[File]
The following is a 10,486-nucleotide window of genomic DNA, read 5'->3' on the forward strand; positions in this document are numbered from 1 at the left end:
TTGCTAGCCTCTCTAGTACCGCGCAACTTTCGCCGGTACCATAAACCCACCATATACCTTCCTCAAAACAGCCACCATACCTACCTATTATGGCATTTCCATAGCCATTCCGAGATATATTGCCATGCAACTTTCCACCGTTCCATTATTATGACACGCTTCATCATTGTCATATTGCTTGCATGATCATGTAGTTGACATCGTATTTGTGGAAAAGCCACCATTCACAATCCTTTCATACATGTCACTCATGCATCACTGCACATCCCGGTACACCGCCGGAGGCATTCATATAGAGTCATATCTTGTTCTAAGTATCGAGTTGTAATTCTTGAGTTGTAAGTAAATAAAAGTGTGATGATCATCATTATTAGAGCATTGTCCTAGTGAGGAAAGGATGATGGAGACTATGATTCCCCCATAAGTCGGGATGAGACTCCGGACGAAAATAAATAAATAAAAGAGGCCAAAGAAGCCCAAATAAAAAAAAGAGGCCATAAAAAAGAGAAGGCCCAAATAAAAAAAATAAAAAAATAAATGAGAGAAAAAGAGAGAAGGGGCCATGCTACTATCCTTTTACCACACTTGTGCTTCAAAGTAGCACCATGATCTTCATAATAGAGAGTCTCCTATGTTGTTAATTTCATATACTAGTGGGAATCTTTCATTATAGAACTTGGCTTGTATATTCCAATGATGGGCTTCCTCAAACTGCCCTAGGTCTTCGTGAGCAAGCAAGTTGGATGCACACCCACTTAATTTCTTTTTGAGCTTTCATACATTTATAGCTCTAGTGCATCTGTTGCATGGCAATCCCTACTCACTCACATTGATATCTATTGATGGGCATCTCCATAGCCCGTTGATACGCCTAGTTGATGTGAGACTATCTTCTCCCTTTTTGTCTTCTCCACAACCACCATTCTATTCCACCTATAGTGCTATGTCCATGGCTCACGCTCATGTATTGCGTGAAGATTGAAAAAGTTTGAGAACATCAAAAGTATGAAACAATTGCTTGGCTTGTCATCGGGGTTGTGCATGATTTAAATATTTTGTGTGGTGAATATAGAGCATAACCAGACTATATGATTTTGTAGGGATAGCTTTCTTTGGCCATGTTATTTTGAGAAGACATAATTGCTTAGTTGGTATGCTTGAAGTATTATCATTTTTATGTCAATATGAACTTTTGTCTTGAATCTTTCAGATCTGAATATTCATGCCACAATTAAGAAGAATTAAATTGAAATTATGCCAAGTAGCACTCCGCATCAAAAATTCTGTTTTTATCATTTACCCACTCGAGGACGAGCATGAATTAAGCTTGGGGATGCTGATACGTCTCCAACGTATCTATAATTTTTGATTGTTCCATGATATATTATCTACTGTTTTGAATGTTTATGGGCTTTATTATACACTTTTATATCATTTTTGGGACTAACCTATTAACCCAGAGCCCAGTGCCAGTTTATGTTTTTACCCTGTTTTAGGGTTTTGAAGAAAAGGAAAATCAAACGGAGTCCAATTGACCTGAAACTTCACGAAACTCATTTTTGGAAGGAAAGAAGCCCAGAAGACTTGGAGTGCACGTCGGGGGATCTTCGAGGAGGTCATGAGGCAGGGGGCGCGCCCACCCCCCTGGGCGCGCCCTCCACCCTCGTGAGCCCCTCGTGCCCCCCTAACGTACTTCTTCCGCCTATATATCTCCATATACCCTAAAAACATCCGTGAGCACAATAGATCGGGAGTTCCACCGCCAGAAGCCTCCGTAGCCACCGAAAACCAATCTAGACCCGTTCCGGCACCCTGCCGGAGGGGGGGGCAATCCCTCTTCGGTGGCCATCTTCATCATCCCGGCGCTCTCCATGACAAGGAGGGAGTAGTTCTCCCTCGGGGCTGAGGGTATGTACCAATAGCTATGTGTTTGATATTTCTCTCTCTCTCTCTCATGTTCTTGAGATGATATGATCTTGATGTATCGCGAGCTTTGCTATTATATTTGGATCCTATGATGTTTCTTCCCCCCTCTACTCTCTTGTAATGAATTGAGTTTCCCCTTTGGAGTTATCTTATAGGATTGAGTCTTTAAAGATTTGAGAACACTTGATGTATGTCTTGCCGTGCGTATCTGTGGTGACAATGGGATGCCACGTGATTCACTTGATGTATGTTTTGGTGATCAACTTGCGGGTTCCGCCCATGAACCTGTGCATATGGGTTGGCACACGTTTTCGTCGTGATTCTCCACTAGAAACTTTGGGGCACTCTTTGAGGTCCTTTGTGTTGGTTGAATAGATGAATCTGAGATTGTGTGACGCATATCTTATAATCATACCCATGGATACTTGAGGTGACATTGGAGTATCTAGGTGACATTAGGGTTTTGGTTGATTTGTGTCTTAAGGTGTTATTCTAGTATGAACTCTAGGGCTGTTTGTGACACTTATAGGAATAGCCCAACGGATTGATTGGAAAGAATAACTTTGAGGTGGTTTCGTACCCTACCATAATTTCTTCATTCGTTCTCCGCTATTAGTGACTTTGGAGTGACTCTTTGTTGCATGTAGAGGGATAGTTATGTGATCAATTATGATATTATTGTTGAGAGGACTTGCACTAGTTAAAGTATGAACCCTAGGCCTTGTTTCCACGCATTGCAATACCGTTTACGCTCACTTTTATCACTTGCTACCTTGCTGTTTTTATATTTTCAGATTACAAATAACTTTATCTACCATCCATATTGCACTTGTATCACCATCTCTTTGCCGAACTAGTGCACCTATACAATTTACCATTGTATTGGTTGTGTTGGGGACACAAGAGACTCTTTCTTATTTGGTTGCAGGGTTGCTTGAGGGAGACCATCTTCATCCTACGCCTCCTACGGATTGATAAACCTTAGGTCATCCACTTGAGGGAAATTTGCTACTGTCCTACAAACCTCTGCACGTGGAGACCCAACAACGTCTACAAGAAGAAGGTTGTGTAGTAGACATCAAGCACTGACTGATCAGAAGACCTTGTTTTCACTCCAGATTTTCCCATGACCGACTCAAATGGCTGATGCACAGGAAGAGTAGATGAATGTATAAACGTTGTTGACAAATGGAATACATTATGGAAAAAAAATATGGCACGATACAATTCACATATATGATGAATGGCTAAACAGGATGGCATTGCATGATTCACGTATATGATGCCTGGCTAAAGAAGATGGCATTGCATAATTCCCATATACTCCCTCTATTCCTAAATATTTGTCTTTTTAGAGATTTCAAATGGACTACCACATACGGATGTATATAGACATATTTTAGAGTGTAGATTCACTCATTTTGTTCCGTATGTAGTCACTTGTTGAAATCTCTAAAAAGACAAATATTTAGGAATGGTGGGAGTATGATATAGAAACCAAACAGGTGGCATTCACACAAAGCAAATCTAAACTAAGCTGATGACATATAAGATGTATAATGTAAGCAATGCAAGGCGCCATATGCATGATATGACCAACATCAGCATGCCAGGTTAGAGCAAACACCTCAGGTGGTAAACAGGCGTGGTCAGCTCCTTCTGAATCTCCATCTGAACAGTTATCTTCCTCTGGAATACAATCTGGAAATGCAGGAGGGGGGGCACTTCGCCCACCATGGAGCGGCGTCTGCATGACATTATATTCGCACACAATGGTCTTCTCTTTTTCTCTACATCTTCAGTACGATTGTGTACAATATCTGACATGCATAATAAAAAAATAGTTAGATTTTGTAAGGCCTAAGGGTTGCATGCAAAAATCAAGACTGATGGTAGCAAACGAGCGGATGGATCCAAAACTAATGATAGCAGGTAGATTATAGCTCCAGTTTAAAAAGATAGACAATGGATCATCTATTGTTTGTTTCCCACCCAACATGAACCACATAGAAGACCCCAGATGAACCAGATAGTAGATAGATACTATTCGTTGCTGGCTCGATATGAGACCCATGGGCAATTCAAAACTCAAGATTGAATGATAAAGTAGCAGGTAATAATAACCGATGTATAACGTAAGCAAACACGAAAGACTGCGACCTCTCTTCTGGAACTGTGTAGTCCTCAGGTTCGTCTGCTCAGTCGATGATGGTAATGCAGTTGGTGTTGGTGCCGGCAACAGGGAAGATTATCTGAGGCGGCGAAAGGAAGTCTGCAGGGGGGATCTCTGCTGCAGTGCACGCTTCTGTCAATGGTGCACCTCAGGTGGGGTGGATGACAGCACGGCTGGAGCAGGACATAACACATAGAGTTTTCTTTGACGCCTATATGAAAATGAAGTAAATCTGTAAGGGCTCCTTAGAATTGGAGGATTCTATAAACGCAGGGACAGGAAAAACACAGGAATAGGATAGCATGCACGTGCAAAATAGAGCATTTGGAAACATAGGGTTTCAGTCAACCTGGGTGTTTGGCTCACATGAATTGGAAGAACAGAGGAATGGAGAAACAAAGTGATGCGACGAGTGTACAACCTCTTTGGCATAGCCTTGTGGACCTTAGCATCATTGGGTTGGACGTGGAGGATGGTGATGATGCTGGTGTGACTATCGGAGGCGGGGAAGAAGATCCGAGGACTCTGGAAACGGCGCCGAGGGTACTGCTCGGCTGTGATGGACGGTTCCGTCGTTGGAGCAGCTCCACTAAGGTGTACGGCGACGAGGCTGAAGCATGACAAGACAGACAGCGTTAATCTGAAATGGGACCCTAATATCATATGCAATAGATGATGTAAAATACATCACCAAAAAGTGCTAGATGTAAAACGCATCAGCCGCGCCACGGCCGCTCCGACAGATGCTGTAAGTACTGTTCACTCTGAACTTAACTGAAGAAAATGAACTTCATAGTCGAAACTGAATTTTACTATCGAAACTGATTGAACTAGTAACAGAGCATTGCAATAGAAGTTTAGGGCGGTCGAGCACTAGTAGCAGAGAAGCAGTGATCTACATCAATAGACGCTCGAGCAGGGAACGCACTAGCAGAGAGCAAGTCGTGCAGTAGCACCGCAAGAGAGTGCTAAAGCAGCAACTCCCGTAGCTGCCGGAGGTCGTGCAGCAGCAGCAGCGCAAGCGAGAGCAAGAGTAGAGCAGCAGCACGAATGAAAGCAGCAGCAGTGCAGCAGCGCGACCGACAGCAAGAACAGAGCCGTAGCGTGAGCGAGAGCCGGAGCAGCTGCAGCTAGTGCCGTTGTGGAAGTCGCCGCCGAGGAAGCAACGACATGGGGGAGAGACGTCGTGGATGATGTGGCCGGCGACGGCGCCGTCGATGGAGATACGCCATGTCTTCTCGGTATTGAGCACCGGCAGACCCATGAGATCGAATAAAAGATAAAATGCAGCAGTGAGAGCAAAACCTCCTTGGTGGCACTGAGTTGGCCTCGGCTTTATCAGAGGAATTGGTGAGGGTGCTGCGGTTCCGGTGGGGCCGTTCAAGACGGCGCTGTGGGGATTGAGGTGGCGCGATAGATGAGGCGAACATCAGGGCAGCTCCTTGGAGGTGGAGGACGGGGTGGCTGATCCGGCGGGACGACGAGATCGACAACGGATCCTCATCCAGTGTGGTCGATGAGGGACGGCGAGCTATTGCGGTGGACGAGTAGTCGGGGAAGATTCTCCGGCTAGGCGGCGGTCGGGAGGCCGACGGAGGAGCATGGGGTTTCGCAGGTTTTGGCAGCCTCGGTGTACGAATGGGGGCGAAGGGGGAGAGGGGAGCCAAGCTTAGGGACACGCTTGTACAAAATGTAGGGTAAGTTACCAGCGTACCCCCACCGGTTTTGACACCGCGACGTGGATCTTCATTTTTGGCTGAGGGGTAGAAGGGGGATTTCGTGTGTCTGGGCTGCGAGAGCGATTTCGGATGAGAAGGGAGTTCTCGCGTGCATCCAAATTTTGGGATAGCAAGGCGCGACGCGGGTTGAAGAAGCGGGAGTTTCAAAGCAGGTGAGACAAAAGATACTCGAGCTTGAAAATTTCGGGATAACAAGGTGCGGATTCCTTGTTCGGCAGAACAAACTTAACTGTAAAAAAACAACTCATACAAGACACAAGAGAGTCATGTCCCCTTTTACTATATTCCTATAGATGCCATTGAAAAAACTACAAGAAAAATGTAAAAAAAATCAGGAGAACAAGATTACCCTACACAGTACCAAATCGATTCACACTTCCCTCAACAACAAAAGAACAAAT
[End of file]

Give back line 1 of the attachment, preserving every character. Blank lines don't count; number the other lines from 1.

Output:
The following is a 10,486-nucleotide window of genomic DNA, read 5'->3' on the forward strand; positions in this document are numbered from 1 at the left end: